USDA's Agricultural Research Service Honors Scientists of the Year
Contact: Jessica Ryan
WASHINGTON, April 13, 2021—For her outstanding contributions to research on crop responses to global climate change, Agricultural Research Service (ARS) scientist Lisa A. Ainsworth is the agency's Distinguished Senior Research Scientist of the Year for 2021. Ainsworth, research leader for the ARS Global Change and Photosynthesis Research Unit in Urbana, Illinois (Midwest Area), is one of many ARS researchers being honored for their scientific achievements.
Ainsworth joined the Global Change and Photosynthesis Research Unit in 2004 as a plant molecular biologist and has served as research leader since 2019. Her research aimed to find solutions for challenges affecting food production and security. Her work influenced the direction of climate change impact assessment and adaptation for federal, non-governmental organization and philanthropic efforts.
Distinguished Senior Research Scientist Lisa A. Ainsworth
Ainsworth notably served as a lead investigator for the joint ARS and University of Illinois Urbana-Champaign Soybean Free Air Concentration Enrichment (SoyFACE) Global Change Research Facility. SoyFACE is one of the largest and most comprehensive Free Air Concentration Enrichment (FACE) facilities in the world for studying crop responses to atmospheric change.
ARS also named four 2021 Area Senior Research Scientists of the Year. They are—
- James R. Hagler, with ARS’s U.S. Arid Land Agricultural Research Center in Maricopa, Arizona, (Pacific West Area), for pioneering widely-used methods in studying arthropod dispersal and feeding behavior. His innovative biological control and insect dispersal research techniques have been adopted by researchers throughout the world.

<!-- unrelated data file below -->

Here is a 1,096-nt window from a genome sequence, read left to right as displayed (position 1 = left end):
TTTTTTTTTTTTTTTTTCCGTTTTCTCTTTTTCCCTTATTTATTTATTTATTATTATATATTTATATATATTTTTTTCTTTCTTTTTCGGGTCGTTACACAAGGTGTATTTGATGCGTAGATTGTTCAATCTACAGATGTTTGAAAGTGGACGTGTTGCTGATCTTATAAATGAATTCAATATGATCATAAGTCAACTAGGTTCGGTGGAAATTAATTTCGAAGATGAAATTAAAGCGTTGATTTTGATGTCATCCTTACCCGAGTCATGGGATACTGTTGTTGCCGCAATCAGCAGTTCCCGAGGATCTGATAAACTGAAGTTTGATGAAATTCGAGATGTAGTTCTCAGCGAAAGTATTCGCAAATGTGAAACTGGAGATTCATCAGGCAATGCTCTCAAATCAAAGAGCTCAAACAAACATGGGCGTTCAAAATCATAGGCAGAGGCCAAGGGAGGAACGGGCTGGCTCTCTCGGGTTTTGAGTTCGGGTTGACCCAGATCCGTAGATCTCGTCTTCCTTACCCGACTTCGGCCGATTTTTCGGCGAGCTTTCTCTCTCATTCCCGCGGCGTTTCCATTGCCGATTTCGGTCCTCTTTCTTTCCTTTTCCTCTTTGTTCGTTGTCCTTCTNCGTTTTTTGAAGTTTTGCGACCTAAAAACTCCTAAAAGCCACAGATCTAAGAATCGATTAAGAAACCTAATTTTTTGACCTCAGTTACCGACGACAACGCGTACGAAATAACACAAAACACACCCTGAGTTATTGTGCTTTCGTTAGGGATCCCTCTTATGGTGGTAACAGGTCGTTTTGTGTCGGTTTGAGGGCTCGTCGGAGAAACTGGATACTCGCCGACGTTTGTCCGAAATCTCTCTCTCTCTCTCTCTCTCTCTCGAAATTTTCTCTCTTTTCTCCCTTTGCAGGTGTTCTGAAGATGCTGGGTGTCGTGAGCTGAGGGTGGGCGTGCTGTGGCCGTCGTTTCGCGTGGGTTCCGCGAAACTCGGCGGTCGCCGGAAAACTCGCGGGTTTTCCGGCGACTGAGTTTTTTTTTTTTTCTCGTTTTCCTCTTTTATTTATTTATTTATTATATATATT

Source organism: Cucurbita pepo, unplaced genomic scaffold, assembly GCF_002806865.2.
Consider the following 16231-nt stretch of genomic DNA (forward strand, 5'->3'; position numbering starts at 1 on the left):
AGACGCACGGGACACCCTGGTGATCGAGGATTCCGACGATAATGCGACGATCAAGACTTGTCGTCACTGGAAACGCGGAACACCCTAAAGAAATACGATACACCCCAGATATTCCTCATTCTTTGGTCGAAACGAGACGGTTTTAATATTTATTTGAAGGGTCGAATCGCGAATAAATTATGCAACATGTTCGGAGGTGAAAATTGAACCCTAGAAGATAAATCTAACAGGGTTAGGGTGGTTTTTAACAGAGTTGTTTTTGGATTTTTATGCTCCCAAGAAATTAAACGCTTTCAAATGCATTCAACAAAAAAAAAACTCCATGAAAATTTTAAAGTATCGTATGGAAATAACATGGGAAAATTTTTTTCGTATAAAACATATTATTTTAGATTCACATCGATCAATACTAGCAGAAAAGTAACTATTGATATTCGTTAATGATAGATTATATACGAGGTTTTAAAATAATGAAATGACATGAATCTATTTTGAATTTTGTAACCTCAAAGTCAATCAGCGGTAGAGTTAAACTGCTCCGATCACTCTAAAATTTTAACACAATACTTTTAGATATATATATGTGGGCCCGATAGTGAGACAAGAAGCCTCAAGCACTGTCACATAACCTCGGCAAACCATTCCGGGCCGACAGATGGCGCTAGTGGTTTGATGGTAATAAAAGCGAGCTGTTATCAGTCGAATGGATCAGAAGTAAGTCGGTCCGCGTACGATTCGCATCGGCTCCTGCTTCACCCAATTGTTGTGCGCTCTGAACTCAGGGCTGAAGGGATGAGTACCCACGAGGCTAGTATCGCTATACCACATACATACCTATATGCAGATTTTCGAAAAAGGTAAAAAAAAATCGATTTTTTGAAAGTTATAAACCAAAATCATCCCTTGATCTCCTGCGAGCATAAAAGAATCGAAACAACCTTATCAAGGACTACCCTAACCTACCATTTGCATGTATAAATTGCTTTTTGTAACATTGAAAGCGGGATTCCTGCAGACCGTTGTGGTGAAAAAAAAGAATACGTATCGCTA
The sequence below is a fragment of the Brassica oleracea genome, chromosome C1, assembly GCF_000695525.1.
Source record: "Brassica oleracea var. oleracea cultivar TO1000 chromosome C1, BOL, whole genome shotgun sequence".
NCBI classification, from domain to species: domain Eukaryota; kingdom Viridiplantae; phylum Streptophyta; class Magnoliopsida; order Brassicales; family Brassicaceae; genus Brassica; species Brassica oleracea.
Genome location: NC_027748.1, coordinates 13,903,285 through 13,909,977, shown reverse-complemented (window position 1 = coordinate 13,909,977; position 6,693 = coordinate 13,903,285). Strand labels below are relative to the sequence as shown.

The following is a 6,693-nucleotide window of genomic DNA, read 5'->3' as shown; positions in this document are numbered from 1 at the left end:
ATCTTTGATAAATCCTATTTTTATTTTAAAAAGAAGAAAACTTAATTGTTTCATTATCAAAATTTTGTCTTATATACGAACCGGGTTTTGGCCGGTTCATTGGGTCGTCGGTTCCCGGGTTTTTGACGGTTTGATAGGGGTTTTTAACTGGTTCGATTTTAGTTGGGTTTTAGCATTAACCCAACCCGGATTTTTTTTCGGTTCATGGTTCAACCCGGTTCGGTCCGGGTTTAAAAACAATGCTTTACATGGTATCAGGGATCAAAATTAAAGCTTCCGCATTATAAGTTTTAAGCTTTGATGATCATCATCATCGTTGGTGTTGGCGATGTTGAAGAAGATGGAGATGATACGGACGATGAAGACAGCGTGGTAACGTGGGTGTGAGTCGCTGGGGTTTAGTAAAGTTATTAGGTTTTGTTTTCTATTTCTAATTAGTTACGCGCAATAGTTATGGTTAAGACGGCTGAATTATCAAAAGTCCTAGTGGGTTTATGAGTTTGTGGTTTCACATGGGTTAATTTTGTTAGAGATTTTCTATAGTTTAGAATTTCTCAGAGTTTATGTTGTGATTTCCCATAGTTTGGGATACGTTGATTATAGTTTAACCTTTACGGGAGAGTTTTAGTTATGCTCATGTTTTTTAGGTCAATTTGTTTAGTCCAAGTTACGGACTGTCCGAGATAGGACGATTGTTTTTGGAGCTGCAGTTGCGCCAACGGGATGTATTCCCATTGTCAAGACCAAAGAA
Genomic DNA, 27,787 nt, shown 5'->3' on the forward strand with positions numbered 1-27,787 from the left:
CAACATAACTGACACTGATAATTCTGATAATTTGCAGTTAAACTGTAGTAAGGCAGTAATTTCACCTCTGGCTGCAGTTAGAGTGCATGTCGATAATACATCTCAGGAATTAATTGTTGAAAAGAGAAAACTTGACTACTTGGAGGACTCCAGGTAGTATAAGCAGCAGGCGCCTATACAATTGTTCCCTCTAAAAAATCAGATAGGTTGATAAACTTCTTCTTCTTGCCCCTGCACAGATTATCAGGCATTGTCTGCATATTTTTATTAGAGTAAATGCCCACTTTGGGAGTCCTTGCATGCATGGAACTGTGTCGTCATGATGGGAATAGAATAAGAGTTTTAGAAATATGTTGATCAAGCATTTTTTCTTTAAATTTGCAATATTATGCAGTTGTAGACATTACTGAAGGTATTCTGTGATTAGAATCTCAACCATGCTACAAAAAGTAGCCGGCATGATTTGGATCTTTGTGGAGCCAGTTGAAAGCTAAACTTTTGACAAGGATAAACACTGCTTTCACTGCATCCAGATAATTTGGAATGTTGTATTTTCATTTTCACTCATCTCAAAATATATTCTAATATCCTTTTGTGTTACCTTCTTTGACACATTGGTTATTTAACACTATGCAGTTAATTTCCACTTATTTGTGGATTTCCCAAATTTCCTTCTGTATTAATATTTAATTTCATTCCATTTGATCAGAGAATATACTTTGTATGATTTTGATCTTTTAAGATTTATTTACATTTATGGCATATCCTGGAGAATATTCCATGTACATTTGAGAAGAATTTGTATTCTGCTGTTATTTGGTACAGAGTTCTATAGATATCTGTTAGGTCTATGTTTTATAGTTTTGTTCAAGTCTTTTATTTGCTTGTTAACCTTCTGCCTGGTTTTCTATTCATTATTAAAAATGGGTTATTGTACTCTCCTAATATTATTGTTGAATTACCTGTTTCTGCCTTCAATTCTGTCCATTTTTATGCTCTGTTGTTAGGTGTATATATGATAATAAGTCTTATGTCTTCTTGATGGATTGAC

- Tracy C. Leskey, with ARS’s Appalachian Fruit Research Station in Kearneysville, West Virginia, (Northeast Area), for her comprehensive research on the invasive brown marmorated stink bug. Her team’s research led to developing sustainable, long-term management strategies.
- Gary A. Rohrer, with ARS’s U.S. Meat Animal Research Center (MARC) in Clay Center, Nebraska (Plains Area), for his leadership and development of genomic technologies which resulted in improvements in pork production and animal well-being.
- David L. Suarez, with ARS’s Exotic & Emerging Avian Viral Diseases Research Unit in Athens, Georgia (Southeast Area), for his outstanding and sustained research on the Avian influenza virus (AIV), Newcastle disease virus (NDV) and emerging exotic diseases in poultry. His research led to the development and implementation of rapid molecular diagnostic tests for AIV and NDV in poultry. These diagnositic tests helped with eradication efforts. The unit is part of the ARS’s U.S. National Poultry Research Center.
ARS is also honoring scientists who are in the early phases of their careers. The early-career awards recognize the achievements of ARS researchers with the agency for seven years or less.
This year, the top award in this category, the Herbert L. Rothbart Outstanding Early Career Research Scientist of 2021, goes to Amanda M. Hulse-Kemp, a computational biologist at ARS’s Genomics and Bioinformatics Research Unit in Stoneville, Mississippi (Southeast Area). Hulse-Kemp is being recognized for her contributions to ARS, national and international research teams. Her work resulted in high-quality, impactful research and technology transfer.